As future pharmacists, we can do our part to help patients living with diabetes in both community and hospital settings by ensuring that they are adhering to their insulin regimens through counseling or refill reminders. We can also help in the effort to reduce costs by applying discount cards or finding more affordable alternatives for patients based on their insurance plans. The pharmacist is often the last health care professional a patient sees before being left on their own with their prescribed medications. It is, therefore, our responsibility to ensure that patients not only understand how to use their medications but that they actually have access to them in order to optimize health outcomes. This way, we can significantly impact our patients’ lives and simultaneously help address the issue of increasing insulin prescription prices.
- American Diabetes Association. Statistics About Diabetes. American Diabetes Association. https://www.diabetes.org/resources/statistics/statistics-about-diabetes. Accessed 08/30/2019.
- American Society of Health-System Pharmacists. Insulin Injection: MedlinePlus Drug Information. MedlinePlus. https://medlineplus.gov/druginfo/meds/a682611.html. Published 08/15/2017. Accessed 08/30/2019.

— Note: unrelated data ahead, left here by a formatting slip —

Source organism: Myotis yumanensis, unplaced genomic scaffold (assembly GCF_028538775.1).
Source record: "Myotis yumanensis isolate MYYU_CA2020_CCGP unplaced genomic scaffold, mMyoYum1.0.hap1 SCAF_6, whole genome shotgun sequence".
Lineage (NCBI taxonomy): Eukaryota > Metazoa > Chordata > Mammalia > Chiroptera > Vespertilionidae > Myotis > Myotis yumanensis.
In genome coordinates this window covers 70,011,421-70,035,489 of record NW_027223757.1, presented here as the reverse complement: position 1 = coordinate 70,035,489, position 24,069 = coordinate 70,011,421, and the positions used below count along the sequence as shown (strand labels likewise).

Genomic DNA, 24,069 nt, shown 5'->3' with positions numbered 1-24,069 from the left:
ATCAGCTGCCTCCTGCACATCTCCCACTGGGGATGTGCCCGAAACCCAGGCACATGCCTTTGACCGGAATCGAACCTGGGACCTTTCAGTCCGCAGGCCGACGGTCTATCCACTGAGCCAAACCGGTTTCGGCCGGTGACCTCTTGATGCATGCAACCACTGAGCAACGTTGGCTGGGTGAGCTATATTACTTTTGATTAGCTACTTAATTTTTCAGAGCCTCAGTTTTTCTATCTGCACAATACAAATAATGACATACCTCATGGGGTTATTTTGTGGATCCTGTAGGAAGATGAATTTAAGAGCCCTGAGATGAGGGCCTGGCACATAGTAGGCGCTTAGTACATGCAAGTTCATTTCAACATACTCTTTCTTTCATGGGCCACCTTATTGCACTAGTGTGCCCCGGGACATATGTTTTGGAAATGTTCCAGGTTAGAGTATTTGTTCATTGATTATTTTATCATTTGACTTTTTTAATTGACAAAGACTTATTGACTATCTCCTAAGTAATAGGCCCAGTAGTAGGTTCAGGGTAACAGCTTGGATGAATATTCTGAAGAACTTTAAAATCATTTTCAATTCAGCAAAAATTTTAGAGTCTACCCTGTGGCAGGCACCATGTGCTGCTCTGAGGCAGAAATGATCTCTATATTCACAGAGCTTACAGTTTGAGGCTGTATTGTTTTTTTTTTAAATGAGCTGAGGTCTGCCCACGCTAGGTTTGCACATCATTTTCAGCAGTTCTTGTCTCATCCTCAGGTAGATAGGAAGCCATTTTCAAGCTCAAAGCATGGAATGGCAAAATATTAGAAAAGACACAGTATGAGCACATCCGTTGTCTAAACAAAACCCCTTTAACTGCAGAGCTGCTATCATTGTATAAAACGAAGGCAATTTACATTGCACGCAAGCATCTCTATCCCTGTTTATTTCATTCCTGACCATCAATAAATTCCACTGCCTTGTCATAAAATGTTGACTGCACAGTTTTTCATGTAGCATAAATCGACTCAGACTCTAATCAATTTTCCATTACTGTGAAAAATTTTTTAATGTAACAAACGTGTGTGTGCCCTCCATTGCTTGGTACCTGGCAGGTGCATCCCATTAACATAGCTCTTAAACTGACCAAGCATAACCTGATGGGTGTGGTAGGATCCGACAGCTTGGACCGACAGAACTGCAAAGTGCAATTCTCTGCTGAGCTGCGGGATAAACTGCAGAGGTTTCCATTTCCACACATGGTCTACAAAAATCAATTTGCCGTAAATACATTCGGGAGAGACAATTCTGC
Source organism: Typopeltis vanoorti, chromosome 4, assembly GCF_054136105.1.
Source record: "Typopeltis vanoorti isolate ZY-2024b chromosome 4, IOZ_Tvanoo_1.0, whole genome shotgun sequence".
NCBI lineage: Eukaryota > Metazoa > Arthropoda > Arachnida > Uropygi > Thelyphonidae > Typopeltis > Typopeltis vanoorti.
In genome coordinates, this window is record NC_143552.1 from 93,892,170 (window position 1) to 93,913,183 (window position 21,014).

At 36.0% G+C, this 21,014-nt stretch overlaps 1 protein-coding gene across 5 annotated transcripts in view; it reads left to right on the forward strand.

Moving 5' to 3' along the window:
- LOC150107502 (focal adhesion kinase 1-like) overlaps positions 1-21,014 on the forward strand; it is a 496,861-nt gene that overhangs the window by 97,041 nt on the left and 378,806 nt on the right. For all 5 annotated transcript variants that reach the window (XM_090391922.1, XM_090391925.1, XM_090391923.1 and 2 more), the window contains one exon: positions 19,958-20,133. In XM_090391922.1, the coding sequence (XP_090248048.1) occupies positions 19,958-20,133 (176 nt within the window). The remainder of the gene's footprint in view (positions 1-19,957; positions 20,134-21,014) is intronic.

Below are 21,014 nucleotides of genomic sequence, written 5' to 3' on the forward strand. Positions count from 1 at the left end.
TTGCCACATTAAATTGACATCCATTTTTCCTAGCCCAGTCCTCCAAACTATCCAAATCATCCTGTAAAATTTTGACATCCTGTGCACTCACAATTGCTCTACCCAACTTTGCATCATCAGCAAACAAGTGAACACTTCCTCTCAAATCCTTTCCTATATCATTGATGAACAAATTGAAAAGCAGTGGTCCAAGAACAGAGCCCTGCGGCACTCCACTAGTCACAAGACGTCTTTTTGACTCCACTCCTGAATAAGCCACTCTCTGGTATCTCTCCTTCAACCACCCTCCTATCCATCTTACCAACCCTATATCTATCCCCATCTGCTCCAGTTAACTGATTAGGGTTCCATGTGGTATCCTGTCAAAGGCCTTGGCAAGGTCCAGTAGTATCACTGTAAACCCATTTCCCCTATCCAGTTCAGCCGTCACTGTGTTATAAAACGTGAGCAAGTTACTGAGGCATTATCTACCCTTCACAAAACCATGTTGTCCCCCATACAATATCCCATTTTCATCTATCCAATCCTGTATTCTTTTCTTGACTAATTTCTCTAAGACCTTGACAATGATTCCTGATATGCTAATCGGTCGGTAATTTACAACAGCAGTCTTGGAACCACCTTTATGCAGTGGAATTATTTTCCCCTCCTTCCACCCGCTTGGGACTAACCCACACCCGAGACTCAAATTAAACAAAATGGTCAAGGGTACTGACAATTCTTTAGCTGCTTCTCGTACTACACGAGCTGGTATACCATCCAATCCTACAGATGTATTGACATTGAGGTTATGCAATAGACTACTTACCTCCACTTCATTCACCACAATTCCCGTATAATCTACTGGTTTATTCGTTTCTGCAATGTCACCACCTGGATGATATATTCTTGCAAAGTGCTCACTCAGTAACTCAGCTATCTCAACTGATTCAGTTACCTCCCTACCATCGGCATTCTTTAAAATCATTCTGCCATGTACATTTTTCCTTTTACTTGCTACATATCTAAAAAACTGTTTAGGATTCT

- Health Care Cost Institute. Spending on Individuals with Type 1 Diabetes and the Role of Rapidly Increasing Insulin Prices. Health Care Cost Institute. https://www.healthcostinstitute.org/research/publications/entry/spending-on-individuals-with-type-1-diabetes-and-the-role-of-rapidly-increasing-insulin-prices. Published 01/21/2019. Accessed 08/30/2019.
- Senate Committee On Finance. Grassley, Wyden Launch Bipartisan Investigation into Insulin Prices: The United States Senate Committee on Finance. United States Senate Committee On Finance. https://www.finance.senate.gov/chairmans-news/grassley-wyden-launch-bipartisan-investigation-into-insulin-prices. Published 02/22/2019. Accessed 08/30/2019.